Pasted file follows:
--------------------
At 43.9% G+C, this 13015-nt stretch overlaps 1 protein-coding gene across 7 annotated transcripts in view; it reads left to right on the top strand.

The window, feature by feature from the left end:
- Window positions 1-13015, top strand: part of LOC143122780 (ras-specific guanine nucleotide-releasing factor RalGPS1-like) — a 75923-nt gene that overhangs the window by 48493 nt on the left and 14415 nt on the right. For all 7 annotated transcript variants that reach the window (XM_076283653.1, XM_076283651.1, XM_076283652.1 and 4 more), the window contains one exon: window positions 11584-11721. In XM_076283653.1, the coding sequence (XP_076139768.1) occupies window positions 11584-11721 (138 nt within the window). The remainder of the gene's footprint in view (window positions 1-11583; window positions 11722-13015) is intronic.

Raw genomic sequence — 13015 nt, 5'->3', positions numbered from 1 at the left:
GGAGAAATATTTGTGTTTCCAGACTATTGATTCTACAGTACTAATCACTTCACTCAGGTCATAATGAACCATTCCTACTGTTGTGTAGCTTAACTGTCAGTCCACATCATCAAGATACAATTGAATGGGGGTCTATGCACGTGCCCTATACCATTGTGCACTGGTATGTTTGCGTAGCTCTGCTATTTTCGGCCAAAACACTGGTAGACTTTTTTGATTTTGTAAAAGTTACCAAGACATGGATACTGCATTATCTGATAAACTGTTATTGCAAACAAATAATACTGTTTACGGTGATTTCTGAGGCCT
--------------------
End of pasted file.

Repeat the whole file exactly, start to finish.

At 43.9% G+C, this 13015-nt stretch overlaps 1 protein-coding gene across 7 annotated transcripts in view; it reads left to right on the top strand.

The window, feature by feature from the left end:
- Window positions 1-13015, top strand: part of LOC143122780 (ras-specific guanine nucleotide-releasing factor RalGPS1-like) — a 75923-nt gene that overhangs the window by 48493 nt on the left and 14415 nt on the right. For all 7 annotated transcript variants that reach the window (XM_076283653.1, XM_076283651.1, XM_076283652.1 and 4 more), the window contains one exon: window positions 11584-11721. In XM_076283653.1, the coding sequence (XP_076139768.1) occupies window positions 11584-11721 (138 nt within the window). The remainder of the gene's footprint in view (window positions 1-11583; window positions 11722-13015) is intronic.

Raw genomic sequence — 13015 nt, 5'->3', positions numbered from 1 at the left:
GGAGAAATATTTGTGTTTCCAGACTATTGATTCTACAGTACTAATCACTTCACTCAGGTCATAATGAACCATTCCTACTGTTGTGTAGCTTAACTGTCAGTCCACATCATCAAGATACAATTGAATGGGGGTCTATGCACGTGCCCTATACCATTGTGCACTGGTATGTTTGCGTAGCTCTGCTATTTTCGGCCAAAACACTGGTAGACTTTTTTGATTTTGTAAAAGTTACCAAGACATGGATACTGCATTATCTGATAAACTGTTATTGCAAACAAATAATACTGTTTACGGTGATTTCTGAGGCCT